Powering the Homestead with a BCS Generator

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We lost power in a thunderstorm last Wednesday and didn’t get it back until this
Monday.

Much of my original motivation for getting into homesteading was disaster
preparedness. So it was particularly frustrating that we weren’t ready for this event.
In my defense (it’s human nature, unfortunately, to always defend ourselves!), I had
done some things to be ready for such an event. Just a few days earlier I had procured
two 300-gallon IBC totes from a local recycling center for catching rainwater. And I had
bought the 5-kW generator attachment for the BCS.

But … I hadn’t connected the IBC totes yet. Before I can do that I have to install gutters
on my shop, and I haven’t even purchased those yet.

And the BCS generator worked great, minus a few maintenance hiccups with the engine
that I’ve finally worked out after a few trips to the local Amish engine repair guy.
(Because who knows engines better than the Amish?

The upshot, in case you’re interested: during shipping, the engine had spent some time on its side, and the carburetor and air filter had become saturated with oil. We replaced both, but then after-market carburetor didn’t fix the problem; the engine only stopped surging when I put in
an actual Honda carburetor.)

Our electrical problem is that the house we purchased does not have a manual transfer
switch that would allow us to plug the generator straight into the house to power a few
important outlets and appliances. So I was able to run extension cords into the house to
power the refrigerator and two deep freezers (we just bought half a cow—see, we’re
prepared!), but I was not able to power our well.

In other words, we felt prepared … but without any way to get water—even from a rain
barrel—we weren’t.

Of course, one of our other motivations for homesteading was to live in community with
people who would support one another during times like this. And even having only
been here for two months, this definitely happened. Our neighbors—all of whom had
both generators and switches so they could run their wells (I confess that I’m a bit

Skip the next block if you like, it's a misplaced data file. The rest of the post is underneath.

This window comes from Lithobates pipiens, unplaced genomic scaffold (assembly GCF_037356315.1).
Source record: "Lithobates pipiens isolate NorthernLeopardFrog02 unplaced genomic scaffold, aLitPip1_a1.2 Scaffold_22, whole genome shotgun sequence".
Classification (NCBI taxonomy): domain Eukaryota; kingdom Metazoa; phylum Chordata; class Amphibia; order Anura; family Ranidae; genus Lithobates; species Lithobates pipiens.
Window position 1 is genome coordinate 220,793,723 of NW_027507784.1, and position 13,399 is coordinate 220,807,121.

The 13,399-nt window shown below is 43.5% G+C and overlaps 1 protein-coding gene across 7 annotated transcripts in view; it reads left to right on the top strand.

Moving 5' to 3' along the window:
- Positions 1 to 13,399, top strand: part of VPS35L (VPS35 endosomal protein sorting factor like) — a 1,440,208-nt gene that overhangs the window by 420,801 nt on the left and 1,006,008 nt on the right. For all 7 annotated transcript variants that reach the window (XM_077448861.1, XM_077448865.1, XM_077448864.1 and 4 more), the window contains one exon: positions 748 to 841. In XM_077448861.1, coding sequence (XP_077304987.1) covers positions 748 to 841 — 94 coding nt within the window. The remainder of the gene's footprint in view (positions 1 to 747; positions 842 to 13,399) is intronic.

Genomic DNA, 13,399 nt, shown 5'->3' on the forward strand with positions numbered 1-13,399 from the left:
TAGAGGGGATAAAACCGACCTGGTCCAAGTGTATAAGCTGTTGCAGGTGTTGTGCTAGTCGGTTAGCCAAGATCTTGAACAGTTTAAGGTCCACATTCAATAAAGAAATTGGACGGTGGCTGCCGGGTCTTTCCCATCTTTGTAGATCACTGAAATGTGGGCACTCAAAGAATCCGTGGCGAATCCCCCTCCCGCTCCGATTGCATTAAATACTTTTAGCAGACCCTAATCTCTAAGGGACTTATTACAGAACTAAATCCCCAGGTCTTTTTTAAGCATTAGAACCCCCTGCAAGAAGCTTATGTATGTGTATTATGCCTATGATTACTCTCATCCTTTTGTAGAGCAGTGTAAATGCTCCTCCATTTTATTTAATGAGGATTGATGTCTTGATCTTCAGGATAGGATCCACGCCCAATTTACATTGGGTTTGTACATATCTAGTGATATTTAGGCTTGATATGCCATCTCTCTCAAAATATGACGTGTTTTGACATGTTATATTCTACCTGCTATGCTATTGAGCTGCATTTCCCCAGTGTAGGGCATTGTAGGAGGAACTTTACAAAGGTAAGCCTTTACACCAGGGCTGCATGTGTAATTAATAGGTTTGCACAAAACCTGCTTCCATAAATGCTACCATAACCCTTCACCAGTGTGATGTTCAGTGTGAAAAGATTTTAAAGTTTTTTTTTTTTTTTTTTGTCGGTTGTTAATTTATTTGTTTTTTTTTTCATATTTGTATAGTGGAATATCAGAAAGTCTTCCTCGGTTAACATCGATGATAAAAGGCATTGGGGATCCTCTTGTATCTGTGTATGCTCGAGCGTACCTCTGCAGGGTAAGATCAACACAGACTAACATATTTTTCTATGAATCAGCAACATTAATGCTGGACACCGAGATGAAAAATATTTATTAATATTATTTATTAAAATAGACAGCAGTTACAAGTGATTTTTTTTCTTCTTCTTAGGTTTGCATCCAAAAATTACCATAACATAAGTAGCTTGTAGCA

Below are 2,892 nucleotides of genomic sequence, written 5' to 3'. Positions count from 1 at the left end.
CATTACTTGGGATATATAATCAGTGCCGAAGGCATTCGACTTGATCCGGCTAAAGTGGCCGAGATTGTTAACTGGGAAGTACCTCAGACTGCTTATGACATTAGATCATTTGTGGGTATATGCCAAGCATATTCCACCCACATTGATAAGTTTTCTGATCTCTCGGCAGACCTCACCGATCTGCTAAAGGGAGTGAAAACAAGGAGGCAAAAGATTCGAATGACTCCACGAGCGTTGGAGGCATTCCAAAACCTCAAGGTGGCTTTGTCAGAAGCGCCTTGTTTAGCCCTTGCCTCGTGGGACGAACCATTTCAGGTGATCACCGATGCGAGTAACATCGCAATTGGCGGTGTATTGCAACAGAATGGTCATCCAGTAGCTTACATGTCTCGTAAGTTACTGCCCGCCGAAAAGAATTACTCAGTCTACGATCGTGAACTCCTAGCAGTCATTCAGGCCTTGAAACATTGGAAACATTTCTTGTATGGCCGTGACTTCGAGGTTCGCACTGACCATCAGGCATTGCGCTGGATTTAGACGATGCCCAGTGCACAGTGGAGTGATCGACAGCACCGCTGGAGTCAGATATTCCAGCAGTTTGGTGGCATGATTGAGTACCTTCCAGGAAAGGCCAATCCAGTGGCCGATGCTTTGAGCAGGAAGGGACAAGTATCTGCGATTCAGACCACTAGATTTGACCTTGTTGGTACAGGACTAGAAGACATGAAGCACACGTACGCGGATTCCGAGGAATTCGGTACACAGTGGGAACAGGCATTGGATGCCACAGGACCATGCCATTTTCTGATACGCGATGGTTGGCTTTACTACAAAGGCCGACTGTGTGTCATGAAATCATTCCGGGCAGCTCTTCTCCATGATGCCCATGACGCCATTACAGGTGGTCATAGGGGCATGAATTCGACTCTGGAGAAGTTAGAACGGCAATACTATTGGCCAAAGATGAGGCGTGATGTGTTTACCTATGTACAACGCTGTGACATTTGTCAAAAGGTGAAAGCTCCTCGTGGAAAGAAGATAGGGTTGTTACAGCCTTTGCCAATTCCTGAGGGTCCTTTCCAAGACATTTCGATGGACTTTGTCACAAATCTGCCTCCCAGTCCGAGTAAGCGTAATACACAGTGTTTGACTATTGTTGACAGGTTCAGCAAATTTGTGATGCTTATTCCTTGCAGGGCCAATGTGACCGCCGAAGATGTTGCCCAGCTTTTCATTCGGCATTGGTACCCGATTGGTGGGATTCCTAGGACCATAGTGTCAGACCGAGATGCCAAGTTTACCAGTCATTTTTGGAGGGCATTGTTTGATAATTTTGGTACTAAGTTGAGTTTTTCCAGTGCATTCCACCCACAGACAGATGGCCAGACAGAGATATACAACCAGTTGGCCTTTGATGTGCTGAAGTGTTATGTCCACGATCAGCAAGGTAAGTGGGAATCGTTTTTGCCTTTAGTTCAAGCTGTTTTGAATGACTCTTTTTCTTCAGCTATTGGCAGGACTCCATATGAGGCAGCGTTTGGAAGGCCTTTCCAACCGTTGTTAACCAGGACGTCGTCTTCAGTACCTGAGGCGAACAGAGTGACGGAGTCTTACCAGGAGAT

annoyed that the people who owned our house didn’t install one)—took good care of us,
offering water and showers and whatever else we needed.


Firewood Scarcity

To again attempt to defend myself, we’re in the process of ordering two wood-burning
stoves, one for each level of the house. The weather during the five days of our power
outage was mercifully just about perfect. But that might not be the case next time. I’m
not sure how this would have gone if it had been in the middle of a Michigan winter. It’s
honestly good this happened now so that we know how to be prepared next time.
One of the other blessings of the storm has been an abundance of free firewood and
lumber. It’s remarkable to think that a tree that spent 80 or 100 years establishing itself
and growing, becoming dominant in its own little ecosystem, can suddenly—in one gust
of horizontal wind—collapse.

So in addition to trying to deal with not having water for my family of six, the race has been on to procure as much firewood as possible. Having moved here in the summer, I’m already at least six months behind—the wood I’m gathering now really should be split and stacked so it can be burned not in this coming winter, but the following one.

The competition for wood is also fierce because many people here burn firewood. This
is a great thing—people should use a renewable resource they can gather themselves
instead of relying on a utility company they have no control over—but it means that
there’s a battle for any tree that falls alongside a road.

One of my advantages in this quest for fuel is that I have a larger chainsaw than most
people. A month or so ago I bought a Stihl 462 to go along with my Stihl 251. This lets
me (attempt to) tackle thicker trunks than many others can. All the small- and medium-
sized branches seem to get picked up first.

I have no experience estimating the number of cords of firewood in a huge pile, but my
kids and I have assembled a decent stash so far. We’re hoping to increase it in the
coming days. I also want to try out my Granberg chainsaw mill to procure some maple
and oak boards for future construction projects. (I’ve been brainstorming about how to
design a covered woodshed that has a smokehouse for meats on one end, firewood
storage in the middle, and a shack for boiling maple syrup on the other side.)

Solar

The Amish guy I brought my BCS to was very helpful, and he and I had a good time joking about how defeated I was without electricity. He was very gracious, of course, but it was a bit embarrassing for me.

Hopefully next time this will work out better. I’ve already contacted a few solar
companies about installing a system with a battery backup.

Read more Homestead Blog posts by Paul Meyer.

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Paul Meyer

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